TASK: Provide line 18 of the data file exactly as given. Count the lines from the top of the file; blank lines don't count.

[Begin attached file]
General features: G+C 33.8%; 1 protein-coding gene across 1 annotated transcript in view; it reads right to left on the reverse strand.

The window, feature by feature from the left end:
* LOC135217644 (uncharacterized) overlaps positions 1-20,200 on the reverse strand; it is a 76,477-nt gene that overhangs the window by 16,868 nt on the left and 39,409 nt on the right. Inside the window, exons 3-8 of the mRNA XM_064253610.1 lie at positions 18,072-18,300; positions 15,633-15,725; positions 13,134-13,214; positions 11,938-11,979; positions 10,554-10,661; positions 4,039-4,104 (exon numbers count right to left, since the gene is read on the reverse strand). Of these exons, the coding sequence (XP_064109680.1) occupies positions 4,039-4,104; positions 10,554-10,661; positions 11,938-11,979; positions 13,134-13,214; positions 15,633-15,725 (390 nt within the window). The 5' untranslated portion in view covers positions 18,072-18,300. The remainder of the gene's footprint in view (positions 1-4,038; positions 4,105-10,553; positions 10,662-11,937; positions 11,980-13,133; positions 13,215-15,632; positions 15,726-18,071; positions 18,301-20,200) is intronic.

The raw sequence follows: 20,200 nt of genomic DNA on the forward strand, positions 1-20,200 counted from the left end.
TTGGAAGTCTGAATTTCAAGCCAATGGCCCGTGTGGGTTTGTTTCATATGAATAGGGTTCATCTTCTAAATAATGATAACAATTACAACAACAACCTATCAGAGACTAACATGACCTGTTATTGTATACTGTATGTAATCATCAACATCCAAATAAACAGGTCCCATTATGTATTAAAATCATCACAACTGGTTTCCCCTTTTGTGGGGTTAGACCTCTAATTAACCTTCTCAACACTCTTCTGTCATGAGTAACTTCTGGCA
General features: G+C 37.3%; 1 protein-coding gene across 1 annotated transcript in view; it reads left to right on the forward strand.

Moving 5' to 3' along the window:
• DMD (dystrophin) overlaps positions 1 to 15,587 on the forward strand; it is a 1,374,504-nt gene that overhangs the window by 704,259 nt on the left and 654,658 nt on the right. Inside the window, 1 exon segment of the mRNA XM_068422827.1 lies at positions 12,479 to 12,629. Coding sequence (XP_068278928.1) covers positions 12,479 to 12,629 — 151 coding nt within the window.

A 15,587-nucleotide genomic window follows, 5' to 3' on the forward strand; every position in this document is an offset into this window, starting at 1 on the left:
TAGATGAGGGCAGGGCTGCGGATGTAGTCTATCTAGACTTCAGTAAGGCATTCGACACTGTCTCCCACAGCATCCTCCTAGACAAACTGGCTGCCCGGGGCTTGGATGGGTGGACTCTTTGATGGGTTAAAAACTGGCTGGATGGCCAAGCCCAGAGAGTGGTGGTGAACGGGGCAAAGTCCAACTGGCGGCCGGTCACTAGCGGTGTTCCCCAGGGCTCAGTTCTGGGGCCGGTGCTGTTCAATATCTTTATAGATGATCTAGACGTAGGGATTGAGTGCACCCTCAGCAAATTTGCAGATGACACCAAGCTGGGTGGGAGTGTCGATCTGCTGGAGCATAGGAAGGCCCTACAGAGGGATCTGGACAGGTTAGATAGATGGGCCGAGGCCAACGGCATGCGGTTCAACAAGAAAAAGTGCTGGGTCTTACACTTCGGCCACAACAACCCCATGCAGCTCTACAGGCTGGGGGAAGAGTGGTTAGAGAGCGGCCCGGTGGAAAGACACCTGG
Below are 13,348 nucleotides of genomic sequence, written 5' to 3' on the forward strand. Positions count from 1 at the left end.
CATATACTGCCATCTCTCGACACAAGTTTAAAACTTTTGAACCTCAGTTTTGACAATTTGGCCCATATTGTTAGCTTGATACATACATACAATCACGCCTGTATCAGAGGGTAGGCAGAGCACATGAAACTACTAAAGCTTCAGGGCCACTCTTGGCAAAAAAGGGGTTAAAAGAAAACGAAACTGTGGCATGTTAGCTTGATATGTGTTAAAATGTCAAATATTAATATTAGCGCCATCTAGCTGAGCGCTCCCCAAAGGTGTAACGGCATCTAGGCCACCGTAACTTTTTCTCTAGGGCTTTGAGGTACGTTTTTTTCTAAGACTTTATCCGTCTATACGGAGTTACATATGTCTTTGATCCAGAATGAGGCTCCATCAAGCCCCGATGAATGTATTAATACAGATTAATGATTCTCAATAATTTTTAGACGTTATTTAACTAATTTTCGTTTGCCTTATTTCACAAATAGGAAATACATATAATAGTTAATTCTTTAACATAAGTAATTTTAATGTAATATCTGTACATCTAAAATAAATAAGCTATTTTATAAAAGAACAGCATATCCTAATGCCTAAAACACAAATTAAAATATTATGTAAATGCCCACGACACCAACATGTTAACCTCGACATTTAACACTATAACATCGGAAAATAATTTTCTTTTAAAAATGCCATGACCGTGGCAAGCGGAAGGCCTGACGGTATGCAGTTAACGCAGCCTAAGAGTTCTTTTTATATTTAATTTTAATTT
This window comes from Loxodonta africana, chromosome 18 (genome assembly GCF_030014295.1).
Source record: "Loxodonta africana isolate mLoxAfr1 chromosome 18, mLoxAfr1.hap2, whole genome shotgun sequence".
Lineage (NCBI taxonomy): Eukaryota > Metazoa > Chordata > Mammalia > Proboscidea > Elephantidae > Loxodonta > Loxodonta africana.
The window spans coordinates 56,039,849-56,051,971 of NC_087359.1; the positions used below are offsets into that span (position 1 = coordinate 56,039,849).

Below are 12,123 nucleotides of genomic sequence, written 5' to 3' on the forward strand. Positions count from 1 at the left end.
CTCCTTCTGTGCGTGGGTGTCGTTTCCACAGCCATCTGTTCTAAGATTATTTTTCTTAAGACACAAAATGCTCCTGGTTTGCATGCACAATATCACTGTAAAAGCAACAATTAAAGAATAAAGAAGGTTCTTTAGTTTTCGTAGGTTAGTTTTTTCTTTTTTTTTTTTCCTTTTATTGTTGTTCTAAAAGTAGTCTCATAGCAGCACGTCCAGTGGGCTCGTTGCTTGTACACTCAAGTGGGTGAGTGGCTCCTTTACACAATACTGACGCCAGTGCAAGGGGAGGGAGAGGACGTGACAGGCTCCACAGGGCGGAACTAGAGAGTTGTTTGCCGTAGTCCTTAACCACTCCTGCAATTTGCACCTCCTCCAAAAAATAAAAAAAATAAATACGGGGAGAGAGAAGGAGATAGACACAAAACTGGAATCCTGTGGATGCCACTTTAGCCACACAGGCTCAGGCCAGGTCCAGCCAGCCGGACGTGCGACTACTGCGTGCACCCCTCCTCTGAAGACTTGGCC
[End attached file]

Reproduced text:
CTCCTTCTGTGCGTGGGTGTCGTTTCCACAGCCATCTGTTCTAAGATTATTTTTCTTAAGACACAAAATGCTCCTGGTTTGCATGCACAATATCACTGTAAAAGCAACAATTAAAGAATAAAGAAGGTTCTTTAGTTTTCGTAGGTTAGTTTTTTCTTTTTTTTTTTTCCTTTTATTGTTGTTCTAAAAGTAGTCTCATAGCAGCACGTCCAGTGGGCTCGTTGCTTGTACACTCAAGTGGGTGAGTGGCTCCTTTACACAATACTGACGCCAGTGCAAGGGGAGGGAGAGGACGTGACAGGCTCCACAGGGCGGAACTAGAGAGTTGTTTGCCGTAGTCCTTAACCACTCCTGCAATTTGCACCTCCTCCAAAAAATAAAAAAAATAAATACGGGGAGAGAGAAGGAGATAGACACAAAACTGGAATCCTGTGGATGCCACTTTAGCCACACAGGCTCAGGCCAGGTCCAGCCAGCCGGACGTGCGACTACTGCGTGCACCCCTCCTCTGAAGACTTGGCC